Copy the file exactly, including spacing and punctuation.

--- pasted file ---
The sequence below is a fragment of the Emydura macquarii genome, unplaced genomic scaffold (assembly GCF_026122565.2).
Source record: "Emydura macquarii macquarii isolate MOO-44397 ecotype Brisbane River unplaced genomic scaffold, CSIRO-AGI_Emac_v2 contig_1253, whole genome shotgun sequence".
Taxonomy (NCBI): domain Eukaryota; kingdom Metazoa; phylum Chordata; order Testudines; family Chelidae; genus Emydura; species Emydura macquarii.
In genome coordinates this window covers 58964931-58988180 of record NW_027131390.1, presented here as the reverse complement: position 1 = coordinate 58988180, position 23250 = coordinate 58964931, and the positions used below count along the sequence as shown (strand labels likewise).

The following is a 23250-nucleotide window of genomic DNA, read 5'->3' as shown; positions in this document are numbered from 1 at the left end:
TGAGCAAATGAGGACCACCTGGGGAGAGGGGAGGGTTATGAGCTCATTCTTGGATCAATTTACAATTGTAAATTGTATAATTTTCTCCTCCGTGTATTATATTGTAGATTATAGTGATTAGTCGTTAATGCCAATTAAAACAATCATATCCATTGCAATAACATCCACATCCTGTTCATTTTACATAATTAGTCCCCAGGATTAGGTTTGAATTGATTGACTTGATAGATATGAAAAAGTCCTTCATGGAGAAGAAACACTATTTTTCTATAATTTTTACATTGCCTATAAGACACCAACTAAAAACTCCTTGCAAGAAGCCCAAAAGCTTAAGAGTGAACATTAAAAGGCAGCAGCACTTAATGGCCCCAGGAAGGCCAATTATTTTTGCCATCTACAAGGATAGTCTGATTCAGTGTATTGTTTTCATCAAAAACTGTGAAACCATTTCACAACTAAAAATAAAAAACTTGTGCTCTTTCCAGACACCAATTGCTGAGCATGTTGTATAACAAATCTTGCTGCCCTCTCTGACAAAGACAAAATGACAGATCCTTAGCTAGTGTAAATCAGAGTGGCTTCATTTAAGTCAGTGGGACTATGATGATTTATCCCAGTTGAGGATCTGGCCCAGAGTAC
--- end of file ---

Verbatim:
The sequence below is a fragment of the Emydura macquarii genome, unplaced genomic scaffold (assembly GCF_026122565.2).
Source record: "Emydura macquarii macquarii isolate MOO-44397 ecotype Brisbane River unplaced genomic scaffold, CSIRO-AGI_Emac_v2 contig_1253, whole genome shotgun sequence".
Taxonomy (NCBI): domain Eukaryota; kingdom Metazoa; phylum Chordata; order Testudines; family Chelidae; genus Emydura; species Emydura macquarii.
In genome coordinates this window covers 58964931-58988180 of record NW_027131390.1, presented here as the reverse complement: position 1 = coordinate 58988180, position 23250 = coordinate 58964931, and the positions used below count along the sequence as shown (strand labels likewise).

The following is a 23250-nucleotide window of genomic DNA, read 5'->3' as shown; positions in this document are numbered from 1 at the left end:
TGAGCAAATGAGGACCACCTGGGGAGAGGGGAGGGTTATGAGCTCATTCTTGGATCAATTTACAATTGTAAATTGTATAATTTTCTCCTCCGTGTATTATATTGTAGATTATAGTGATTAGTCGTTAATGCCAATTAAAACAATCATATCCATTGCAATAACATCCACATCCTGTTCATTTTACATAATTAGTCCCCAGGATTAGGTTTGAATTGATTGACTTGATAGATATGAAAAAGTCCTTCATGGAGAAGAAACACTATTTTTCTATAATTTTTACATTGCCTATAAGACACCAACTAAAAACTCCTTGCAAGAAGCCCAAAAGCTTAAGAGTGAACATTAAAAGGCAGCAGCACTTAATGGCCCCAGGAAGGCCAATTATTTTTGCCATCTACAAGGATAGTCTGATTCAGTGTATTGTTTTCATCAAAAACTGTGAAACCATTTCACAACTAAAAATAAAAAACTTGTGCTCTTTCCAGACACCAATTGCTGAGCATGTTGTATAACAAATCTTGCTGCCCTCTCTGACAAAGACAAAATGACAGATCCTTAGCTAGTGTAAATCAGAGTGGCTTCATTTAAGTCAGTGGGACTATGATGATTTATCCCAGTTGAGGATCTGGCCCAGAGTAC